Medicine and social justice [electronic resource] : essays on the distribution of health care / edited by Rosamond Rhodes, Margaret P. Battin, Anita Silvers
- Machine generated contents note: pt. I Theoretical Foundations -- 1.Justice, Health, and Health Care / Norman Daniels -- 2.Justice, Liberty, and the Choice of Health-System Structure / Paul T. Menzel -- 3.A Utilitarian Approach to Justice in Health Care / Mark S. Stein -- 4.Justice Pluralism: Resource Allocation in Medicine and Public Health / Rosamond Rhodes -- 5.Health Risk and Health Security / Jonathan Wolff -- 6.Aggregation and the Moral Relevance of Context in Health Care Decision-Making / David Wasserman -- 7.Why There Is No Right to Health Care / Stefan Bernard Baumrin -- 8.Equality, Democracy, and the Human Right to Health Care / Allen Buchanan -- pt. II Access and Rationing -- 9.Unequal by Design: Health Care, Distributive Justice, and the American Political Process / Eliot Fishman -- 10.Justice of and Within Health Care Finance / Stephen R. Latham -- 11.Setting Priorities for a Basic Minimum of Accessible Health Care / Paul T. Menzel -- 12.Why Justice Requires Rationing in Health Care / Gopal Sreenivasan -- 13.Priority to the Worse Off in Health Care Resource Prioritization / Dan W. Brock -- 14.Whether to Discontinue Nonfutile Use of a Scarce Resource / F.M. Kamm -- 15.Responsibility for Health Status / Lance K. Stell -- 16.Health Care Justice and Political Agency 2011 / Patricia S. Mann -- 17.Allocating Health Care Resources in the UK: Putting Principles into Practice / Tony Hope -- 18.Global Health, Human Rights, and Distributive Justice / John W. Lango -- 19.Equal Access to Health Care Under the UN Disability Rights Convention / Dorothy Weiss Tolchin -- pt. III Populations -- 20.Justice, Health, and the Price of Poverty / Patricia Smith -- 21.Racial Groups, Distrust, and the Distribution of Health Care / Howard McGary -- 22.Gender Justice in the Health Care System: An Elusive Goal / Rosemarie Tong -- 23.Justice for Gay and Lesbian People in Health Care / Timothy F. Murphy -- 24.Health Care Justice for the Chronically Ill and Disabled: A Deficiency in Justice Theory and How to Cure It / Anita Silvers -- 25.Getting from Here to There: Claiming Justice for the Severely Cognitively Disabled / Eva Feder Kittay -- 26.Cognitive Surrogacy, Assisted Participation, and Moral Status / Jeff McMahan -- 27.Health Care Reform and Children's Right to Health Care: A Modest Proposal / Loretta M. Kopelman -- 28.Premature and Compromised Neonates / Ian R. Holzman -- 29.Age Rationing Under Conditions of Injustice / Leslie Pickering Francis -- 30.Health Care for Soldiers / Fritz Allhoff -- 31.Social Justice and Correctional Health Services / Kenneth Kipnis -- pt. IV Dilemmas and Priorities -- 32.Are Pre-existing Condition Exclusion Clauses Just? Lessons from Causal and Ethical Considerations Regarding Genetic Testing / Robert T. Pennock -- 33.Oral and Mental Health Services / James Sabin -- 34.Limits of Science and Boundaries of Access: Alternative Health Care / E. Haavi Morreim -- 35.Just Expectations: Family Caregivers, Practical Identities, and Social Justice in the Provision of Health Care / James Lindemann Nelson -- 36.Justice in Research on Human Subjects / Franklin G. Miller -- 37.Just Genetics: The Ethical Challenges of Personalized Medicine / Leonard M. Fleck -- 38.Expanded Newborn Screening: Contemporary Challenges to the Parens Patriae Doctrine and the Use of Public Resources / Erin Rothwell -- 39.Justice, Profound Neurological Injury, and Brain Death / James M. Hitt -- 40.Justice in Transplant Organ Allocation / Thomas D. Schiano -- 41.Justice in Planning for Pandemics and Disasters / Margaret P. Battin -- 42.Justice Has (Almost) Nothing to Do With It: Medical Malpractice and Tort Reform / Charles Silver.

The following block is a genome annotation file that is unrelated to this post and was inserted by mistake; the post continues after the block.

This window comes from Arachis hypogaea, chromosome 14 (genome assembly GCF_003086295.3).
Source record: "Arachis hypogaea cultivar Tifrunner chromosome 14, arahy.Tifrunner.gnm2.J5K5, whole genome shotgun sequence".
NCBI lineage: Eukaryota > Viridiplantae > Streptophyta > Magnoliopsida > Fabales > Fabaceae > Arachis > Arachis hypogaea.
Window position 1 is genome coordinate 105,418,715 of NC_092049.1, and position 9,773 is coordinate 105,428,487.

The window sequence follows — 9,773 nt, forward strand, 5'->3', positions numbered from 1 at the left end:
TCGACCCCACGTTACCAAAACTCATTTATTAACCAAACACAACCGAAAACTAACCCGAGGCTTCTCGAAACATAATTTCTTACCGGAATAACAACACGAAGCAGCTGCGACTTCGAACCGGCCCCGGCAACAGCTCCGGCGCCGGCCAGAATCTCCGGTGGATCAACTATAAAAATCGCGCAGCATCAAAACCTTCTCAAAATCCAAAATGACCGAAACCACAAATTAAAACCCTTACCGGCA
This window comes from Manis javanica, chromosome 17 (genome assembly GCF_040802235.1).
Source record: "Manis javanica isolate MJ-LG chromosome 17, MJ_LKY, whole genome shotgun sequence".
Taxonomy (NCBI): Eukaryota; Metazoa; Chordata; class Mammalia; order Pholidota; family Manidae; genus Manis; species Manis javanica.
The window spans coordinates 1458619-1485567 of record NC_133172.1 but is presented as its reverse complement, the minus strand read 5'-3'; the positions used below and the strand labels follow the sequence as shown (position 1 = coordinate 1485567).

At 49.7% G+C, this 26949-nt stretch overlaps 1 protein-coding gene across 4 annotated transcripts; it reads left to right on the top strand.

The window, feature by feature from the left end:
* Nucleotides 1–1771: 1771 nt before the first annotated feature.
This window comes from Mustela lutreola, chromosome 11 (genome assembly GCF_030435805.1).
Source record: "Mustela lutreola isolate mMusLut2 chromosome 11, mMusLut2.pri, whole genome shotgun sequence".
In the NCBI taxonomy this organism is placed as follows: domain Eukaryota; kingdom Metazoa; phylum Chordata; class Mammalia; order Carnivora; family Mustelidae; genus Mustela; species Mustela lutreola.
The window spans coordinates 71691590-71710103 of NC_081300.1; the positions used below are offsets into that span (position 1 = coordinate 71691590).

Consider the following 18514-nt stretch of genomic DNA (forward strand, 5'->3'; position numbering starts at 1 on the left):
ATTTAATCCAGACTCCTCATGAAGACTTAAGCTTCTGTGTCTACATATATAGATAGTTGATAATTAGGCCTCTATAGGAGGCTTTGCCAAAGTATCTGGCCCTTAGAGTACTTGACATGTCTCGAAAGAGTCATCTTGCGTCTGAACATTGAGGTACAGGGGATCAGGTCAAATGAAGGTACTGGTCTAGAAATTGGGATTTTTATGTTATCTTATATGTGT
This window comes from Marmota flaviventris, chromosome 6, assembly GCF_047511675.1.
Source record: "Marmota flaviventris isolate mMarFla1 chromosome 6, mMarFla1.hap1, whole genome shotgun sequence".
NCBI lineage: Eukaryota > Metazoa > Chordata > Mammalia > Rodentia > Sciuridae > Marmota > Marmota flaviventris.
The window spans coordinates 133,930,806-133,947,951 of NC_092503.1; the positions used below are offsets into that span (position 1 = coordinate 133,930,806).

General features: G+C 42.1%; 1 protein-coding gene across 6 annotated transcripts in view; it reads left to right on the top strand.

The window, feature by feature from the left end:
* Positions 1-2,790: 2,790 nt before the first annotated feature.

- Because medicine can preserve life, restore health and maintain the body's functions, it is widely acknowledged as a basic good that just societies should provide for their members. Yet, there is wide disagreement over the scope and content of what to provide, to whom, how, when, and why. In this book, some of the best-known philosophers, physicians, legal scholars, political scientists, and economists writing on the subject discuss what social justice in medicine should be. The forty-two chapters in this second edition update and expand upon the thirty-four chapters of the first edition.
- 9780190267551 (ebook)
- Bibliography Note:
- Includes bibliographical references and index.
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